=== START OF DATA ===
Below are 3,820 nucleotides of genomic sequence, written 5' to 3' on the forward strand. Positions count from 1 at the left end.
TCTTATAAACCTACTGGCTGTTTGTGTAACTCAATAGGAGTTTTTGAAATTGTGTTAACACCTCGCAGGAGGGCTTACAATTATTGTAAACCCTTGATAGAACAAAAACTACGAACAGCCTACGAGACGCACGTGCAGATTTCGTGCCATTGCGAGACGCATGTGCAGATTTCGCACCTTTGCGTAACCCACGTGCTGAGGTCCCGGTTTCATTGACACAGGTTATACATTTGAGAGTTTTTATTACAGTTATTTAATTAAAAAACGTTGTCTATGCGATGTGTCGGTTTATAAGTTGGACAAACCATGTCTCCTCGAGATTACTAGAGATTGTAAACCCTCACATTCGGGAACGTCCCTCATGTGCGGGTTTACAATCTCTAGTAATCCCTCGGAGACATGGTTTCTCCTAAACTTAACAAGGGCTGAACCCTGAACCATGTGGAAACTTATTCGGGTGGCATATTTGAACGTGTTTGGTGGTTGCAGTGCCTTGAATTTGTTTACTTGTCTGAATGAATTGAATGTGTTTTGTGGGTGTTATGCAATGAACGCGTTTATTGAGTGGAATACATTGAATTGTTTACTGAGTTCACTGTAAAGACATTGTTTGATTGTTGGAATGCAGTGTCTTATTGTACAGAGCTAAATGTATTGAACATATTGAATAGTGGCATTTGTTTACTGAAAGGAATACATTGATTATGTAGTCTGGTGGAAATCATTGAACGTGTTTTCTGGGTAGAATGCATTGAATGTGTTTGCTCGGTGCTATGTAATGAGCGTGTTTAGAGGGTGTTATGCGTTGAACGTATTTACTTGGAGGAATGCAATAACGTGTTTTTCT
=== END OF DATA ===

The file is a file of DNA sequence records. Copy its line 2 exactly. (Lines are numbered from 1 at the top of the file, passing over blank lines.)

TCTTATAAACCTACTGGCTGTTTGTGTAACTCAATAGGAGTTTTTGAAATTGTGTTAACACCTCGCAGGAGGGCTTACAATTATTGTAAACCCTTGATAGAACAAAAACTACGAACAGCCTACGAGACGCACGTGCAGATTTCGTGCCATTGCGAGACGCATGTGCAGATTTCGCACCTTTGCGTAACCCACGTGCTGAGGTCCCGGTTTCATTGACACAGGTTATACATTTGAGAGTTTTTATTACAGTTATTTAATTAAAAAACGTTGTCTATGCGATGTGTCGGTTTATAAGTTGGACAAACCATGTCTCCTCGAGATTACTAGAGATTGTAAACCCTCACATTCGGGAACGTCCCTCATGTGCGGGTTTACAATCTCTAGTAATCCCTCGGAGACATGGTTTCTCCTAAACTTAACAAGGGCTGAACCCTGAACCATGTGGAAACTTATTCGGGTGGCATATTTGAACGTGTTTGGTGGTTGCAGTGCCTTGAATTTGTTTACTTGTCTGAATGAATTGAATGTGTTTTGTGGGTGTTATGCAATGAACGCGTTTATTGAGTGGAATACATTGAATTGTTTACTGAGTTCACTGTAAAGACATTGTTTGATTGTTGGAATGCAGTGTCTTATTGTACAGAGCTAAATGTATTGAACATATTGAATAGTGGCATTTGTTTACTGAAAGGAATACATTGATTATGTAGTCTGGTGGAAATCATTGAACGTGTTTTCTGGGTAGAATGCATTGAATGTGTTTGCTCGGTGCTATGTAATGAGCGTGTTTAGAGGGTGTTATGCGTTGAACGTATTTACTTGGAGGAATGCAATAACGTGTTTTTCT